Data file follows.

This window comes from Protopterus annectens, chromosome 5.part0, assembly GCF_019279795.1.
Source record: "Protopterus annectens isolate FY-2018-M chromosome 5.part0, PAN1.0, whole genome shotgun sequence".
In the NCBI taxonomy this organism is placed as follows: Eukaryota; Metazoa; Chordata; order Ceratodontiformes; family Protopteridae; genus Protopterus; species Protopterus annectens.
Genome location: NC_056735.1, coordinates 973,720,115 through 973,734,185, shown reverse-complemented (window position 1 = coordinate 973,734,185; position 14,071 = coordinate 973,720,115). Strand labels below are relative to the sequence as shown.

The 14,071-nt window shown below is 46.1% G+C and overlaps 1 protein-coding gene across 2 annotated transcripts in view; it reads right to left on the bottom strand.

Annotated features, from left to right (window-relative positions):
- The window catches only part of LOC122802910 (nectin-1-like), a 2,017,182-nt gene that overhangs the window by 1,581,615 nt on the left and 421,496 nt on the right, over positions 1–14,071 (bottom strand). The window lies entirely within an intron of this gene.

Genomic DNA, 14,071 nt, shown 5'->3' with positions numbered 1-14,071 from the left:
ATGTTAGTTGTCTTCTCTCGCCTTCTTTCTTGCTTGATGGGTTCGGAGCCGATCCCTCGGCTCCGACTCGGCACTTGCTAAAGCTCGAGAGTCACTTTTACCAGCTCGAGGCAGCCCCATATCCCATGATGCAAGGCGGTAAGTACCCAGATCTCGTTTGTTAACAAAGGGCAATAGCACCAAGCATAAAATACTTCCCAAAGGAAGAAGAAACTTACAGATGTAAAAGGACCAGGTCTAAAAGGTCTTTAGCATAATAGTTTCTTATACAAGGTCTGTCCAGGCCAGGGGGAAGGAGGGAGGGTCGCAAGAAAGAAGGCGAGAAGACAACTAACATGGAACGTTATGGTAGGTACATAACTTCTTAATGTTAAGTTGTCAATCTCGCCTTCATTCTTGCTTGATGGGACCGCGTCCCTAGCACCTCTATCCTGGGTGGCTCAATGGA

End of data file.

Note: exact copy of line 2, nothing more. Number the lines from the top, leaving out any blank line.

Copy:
Source record: "Protopterus annectens isolate FY-2018-M chromosome 5.part0, PAN1.0, whole genome shotgun sequence".